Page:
The stuff of rock 'n' roll legend is packed with disasters, but sometimes a disappearance can feel just as tragic.
If Kevin Shields actually delivers on that My Bloody Valentine album in 2013, it will be a full 22 years after the release of their 1991 shoegazer masterpiece, “Loveless.” Before David Bowie announced this month — on his 66th birthday, no less — that he would release a new album in March titled “The Next Day,” it was widely assumed that the Thin White Duke would not be returning. It took Brian Wilson 35 years to complete “SMILE.” And some people, like Syd Barrett and Skip Spence, never returned, their genius diverted by misadventure or madness.
But in the pantheon of indie rock, few absences resonated quite like that of Jeff Mangum. Shortly after the release of his band Neutral Milk Hotel's second album, a 1998 work of timeless ramshackle beauty called “In the Aeroplane Over the Sea,” Mangum broke up the band and walked away. Some said it was because the acclaim and attention was just too much, or because the challenge of living up to Neutral Milk Hotel's legacy was far too great. Regardless, Mangum made no public appearances for a decade after “Aeroplane.”
He was not a recluse — friends and fans reported seeing him frequently in and around Athens, Ga. — but Mangum seemed to want nothing to do with the fame that comes with rock 'n' roll mastery. He made some field recordings of Bulgarian folk music and contributed some music to The Apples in Stereo's 2006 album “New Magnetic Wonder,” but he did not record any new material of his own.
When asked by Pitchfork in 2002 if there was new music coming from Neutral Milk Hotel, he said that the windows for such opportunities “don't stay open for very long.” He went on to express a degree of disillusionment with how his mind began working after “In the Aeroplane Over the Sea.”
“I went through a period, after ‘Aeroplane,' when a lot of the basic assumptions I held about reality started crumbling,” Mangum told Pitchfork's Marci Fierman. “I think that before then, I had an intuitive innocence that guided me and that was a very good thing to a certain point. But then I realized that, to a large degree, I had kept my rational mind at bay my whole life. I just acted on intuition in terms of how I related to life. At some point, my rational mind started creeping in, and it would not shut up.”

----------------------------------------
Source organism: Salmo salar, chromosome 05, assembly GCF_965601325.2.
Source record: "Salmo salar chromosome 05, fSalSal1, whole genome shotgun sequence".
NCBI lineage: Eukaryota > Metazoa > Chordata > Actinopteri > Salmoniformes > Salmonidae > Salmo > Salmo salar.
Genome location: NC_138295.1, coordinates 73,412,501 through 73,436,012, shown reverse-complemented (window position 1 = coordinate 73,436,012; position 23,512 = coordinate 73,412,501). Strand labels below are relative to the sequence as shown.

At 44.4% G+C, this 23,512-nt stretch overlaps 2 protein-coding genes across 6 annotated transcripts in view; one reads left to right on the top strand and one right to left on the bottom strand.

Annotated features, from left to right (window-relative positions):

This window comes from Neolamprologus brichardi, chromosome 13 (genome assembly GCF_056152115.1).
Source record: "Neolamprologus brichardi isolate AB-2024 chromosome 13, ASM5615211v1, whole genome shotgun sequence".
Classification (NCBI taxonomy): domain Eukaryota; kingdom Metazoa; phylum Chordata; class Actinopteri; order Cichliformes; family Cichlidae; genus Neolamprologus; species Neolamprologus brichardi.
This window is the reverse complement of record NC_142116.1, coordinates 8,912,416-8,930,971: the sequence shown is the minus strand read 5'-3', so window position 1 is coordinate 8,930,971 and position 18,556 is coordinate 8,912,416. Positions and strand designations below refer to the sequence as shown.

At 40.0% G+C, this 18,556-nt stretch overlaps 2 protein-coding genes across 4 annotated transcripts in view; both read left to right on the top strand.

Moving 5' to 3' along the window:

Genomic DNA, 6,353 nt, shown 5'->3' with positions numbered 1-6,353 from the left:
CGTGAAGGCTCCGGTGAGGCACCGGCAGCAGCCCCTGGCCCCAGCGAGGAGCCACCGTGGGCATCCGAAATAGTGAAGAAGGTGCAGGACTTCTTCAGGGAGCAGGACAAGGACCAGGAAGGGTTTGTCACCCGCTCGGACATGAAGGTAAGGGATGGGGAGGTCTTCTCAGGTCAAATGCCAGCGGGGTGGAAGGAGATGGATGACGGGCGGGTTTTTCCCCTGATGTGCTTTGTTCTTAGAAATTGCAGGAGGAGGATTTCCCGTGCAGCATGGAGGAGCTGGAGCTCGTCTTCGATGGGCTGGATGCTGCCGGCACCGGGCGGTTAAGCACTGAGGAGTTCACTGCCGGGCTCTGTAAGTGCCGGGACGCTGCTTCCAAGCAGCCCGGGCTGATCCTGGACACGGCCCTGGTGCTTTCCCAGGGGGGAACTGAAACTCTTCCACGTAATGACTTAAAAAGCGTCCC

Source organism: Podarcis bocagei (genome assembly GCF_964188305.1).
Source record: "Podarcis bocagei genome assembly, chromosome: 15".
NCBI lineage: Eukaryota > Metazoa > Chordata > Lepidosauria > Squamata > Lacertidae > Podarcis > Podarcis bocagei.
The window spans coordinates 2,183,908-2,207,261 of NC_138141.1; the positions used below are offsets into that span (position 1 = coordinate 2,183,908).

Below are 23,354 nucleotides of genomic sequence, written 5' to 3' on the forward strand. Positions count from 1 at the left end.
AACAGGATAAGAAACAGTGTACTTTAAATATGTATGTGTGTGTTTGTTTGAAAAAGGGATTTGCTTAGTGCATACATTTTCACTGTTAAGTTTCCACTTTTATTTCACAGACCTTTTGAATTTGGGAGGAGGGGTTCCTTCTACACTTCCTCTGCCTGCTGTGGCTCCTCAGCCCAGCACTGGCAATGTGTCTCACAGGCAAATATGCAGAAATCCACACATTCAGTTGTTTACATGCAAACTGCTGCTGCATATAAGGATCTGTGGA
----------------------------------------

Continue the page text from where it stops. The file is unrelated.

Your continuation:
When his rational mind piped up, the music stopped. The sadness of this stems from the fact that “In the Aeroplane Over the Sea” was the culmination point in one of the great stylistic movements in indie rock history, the Elephant 6 collective. An exploration of the Elephant 6 Recording Company's actions and influence works as an alternate history of 1990s indie rock. Bands such as Neutral Milk Hotel, Olivia Tremor Control, The Apples in Stereo, Of Montreal, Elf Power and Beulah emphasized melody and psychedelic adventurism at a time when alternative rock was going for volume.
Much of “Aeroplane,” which Mangum once said was inspired by Anne Frank's “Diary of a Young Girl,” is given a musically timeless execution — some of the instrumentation has almost no traditional rock 'n' roll components (“Fool” is a good example), but then modernity can sweep in just as quickly on tracks such as “Holland 1945.” The influence of “Aeroplane” is most keenly felt in the sea shanties and pre-rock orchestration of early Decemberists albums. It's hard to imagine albums such as “Her Majesty” or “Castaways and Cutouts” without “Aeroplane” providing the maps and charts those musical journeys.
The critical estimation of “Aeroplane” only increased during Mangum's absence, but over a decade after its release, Mangum started working his way back into performing. In 2009, he took part in a benefit concert for New Zealand-born indie musician Chris Knox, then a 10-song set for an invited audience in Brooklyn, N.Y. the following year. Two full sets in Toronto came in August 2011, then an appearance for Occupy Wall Street protesters two months later. By the time he announced a set at Coachella in 2012, it was clear that Mangum sightings were not the stuff of myths anymore.
Now, as part of a January-February 2013 solo acoustic tour, Mangum will appear Jan. 19 at ACM@UCO Performance Lab. According to his website, walkingwallofwords.com, Mangum is playing sets in places like Oklahoma City with an eye toward making them unique experiences — he does not plan to play these towns again “in the foreseeable future.”
At a time when people are so used to having everything at their disposal, any time they want, a Jeff Mangum concert in Oklahoma City, one that will only happen once, is worth every effort to see. Welcome him back, and wish him safe travels going forward.